Rep. Kaptur Heralds $5,000,000 For W. Lake Erie Water Quality
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Rep. Kaptur Heralds $5,000,000 For W. Lake Erie Water Quality

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Calls for disciplined use of funds only “where science has directed”

WASHINGTON, D.C. – August 17, 2015 – (RealEstateRama) — Congresswoman Marcy Kaptur (OH-9) heralded news today that the U.S. Department of Agriculture (USDA) will invest an additional $5,000,000 across Ohio, Michigan and Indiana to improve water quality in Lake Erie’s western basin.

“Science tells us that if we want to stop Lake Erie’s harmful algal blooms, we need to drastically reduce the amount of harmful nutrients entering Lake Erie’s tributaries, especially dissolved phosphorous from animal livestock,” saidCongresswoman Kaptur. “Animals contribute about 13 times as much of the total waste in our country as humans do every year. The math is clear. Our efforts to expand monitoring in the surrounding watersheds are starting to give us the data we need to pinpoint the exact sources of these nutrients in our region, but much more analysis still needs to be done before we have a complete picture. This additional funding from NRCS could have a major positive impact for our work preventing future blooms. But the benefits will be muted unless the resources are used where science has directed that nutrient loading is at its worst.

“Nowhere else in the country will you find a drainage system as concentrated as the one we have here. It acts like a superhighway feeder carrying nutrient runoff from fertilizers, manures, and leaking septic tanks directly into Lake Erie from Western Ohio, eastern Indiana, and lower Michigan. This drainage system pushes the natural slow leeching of ‎runoff to the lake. Our region must engineer systems to filter and slow down the harmful nutrients that feed algal blooms. Our lake is choking. We must learn to live in communion with nature, not subvert her. Science is our most important ‎ally in detecting harmful sources and eliminating them.”

These funds are available through the 2014 Farm Bill and will be awarded through USDA’s Natural Resources Conservation Service (NRCS). They will be used to help farmers in the region reduce the amount of harmful nutrients entering Lake Erie’s tributaries through the use of cover crops, drainage water management systems, and nutrient management strategies. Farmers and ranchers typically contribute around half of the cost of implementingthese conservation practices.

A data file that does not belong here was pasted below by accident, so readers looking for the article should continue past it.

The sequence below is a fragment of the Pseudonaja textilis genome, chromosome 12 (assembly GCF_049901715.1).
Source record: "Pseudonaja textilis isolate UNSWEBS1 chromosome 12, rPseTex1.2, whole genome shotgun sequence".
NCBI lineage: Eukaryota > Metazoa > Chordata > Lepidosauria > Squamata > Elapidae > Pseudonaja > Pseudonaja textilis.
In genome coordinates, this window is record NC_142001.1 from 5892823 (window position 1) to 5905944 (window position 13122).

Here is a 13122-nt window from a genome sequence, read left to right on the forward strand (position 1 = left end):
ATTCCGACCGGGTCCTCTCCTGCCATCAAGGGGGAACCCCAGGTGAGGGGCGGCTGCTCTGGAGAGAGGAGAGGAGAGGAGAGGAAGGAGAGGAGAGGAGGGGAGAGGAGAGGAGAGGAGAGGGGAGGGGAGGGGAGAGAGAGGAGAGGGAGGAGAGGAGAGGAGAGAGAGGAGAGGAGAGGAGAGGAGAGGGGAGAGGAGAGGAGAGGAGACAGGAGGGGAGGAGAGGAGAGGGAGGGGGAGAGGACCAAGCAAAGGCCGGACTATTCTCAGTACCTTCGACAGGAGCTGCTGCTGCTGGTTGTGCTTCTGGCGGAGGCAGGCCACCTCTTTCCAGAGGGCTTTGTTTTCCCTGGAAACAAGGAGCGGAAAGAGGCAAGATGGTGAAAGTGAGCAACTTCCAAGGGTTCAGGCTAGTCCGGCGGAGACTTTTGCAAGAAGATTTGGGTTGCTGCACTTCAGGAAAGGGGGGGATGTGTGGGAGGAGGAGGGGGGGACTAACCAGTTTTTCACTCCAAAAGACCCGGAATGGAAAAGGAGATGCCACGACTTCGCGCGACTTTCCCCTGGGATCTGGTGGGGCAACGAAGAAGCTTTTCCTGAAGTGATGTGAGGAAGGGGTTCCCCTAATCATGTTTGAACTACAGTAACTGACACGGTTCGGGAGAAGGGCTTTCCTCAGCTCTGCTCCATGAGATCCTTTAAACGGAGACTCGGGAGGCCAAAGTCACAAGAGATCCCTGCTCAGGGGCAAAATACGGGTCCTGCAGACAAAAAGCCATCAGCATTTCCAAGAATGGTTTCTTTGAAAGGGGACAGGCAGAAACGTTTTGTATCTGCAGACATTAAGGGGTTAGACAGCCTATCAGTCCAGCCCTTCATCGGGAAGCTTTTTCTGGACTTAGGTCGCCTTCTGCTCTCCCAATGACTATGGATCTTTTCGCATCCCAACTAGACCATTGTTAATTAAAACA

USDA Secretary Tom Vilsackremarked, “USDA is committed to helping farmers do their part to protect and improve water quality in Lake Erie, and this targeted funding will allow for solutions to be expanded and delivered more quickly. A problem as complex as this one will demand wide attention, from agriculture to municipalities, and we will continue to work with the Western Lake Erie Basin Partnership and other partners across the region to find common ground to address water quality issues in the basin.”

Rep. Kaptur accompanied Secretary Vilsack last week visiting Ohio City Farm in Cleveland, OH. She serves as co-chair of the Great Lakes Task Force in the House of Representatives. Earlier this year she co-hosted a briefing with the National Oceanic and Atmospheric Administration on the use of algal bloom tracking and forecasting data and has activelypursued improvements in federal responses to harmful algal blooms.  She supported state and local efforts to reduce nutrient loads entering Lake Erie. She co-sponsored legislation directing EPA to appoint an algal bloom response coordinator for the Great Lakes, secured federal funding for improved conservation practices, and sponsored legislation to limit nutrient runoff into Lake Erie. Kaptur also praisedplanning for a $3.6 million algal bloom satellite early warning system using data from NASA, USGS, NOAA and the USEPA and successfully called on NASA to fund the project at the national level. That system is now used to provide NOAA’s harmful algal bloom bulletin every week.

According to a recent presentation by top Lake Erie algal bloom experts, an estimated 80 percent of nutrient loading into Lake Erie during rainy years comes from nonpoint source agricultural runoff.

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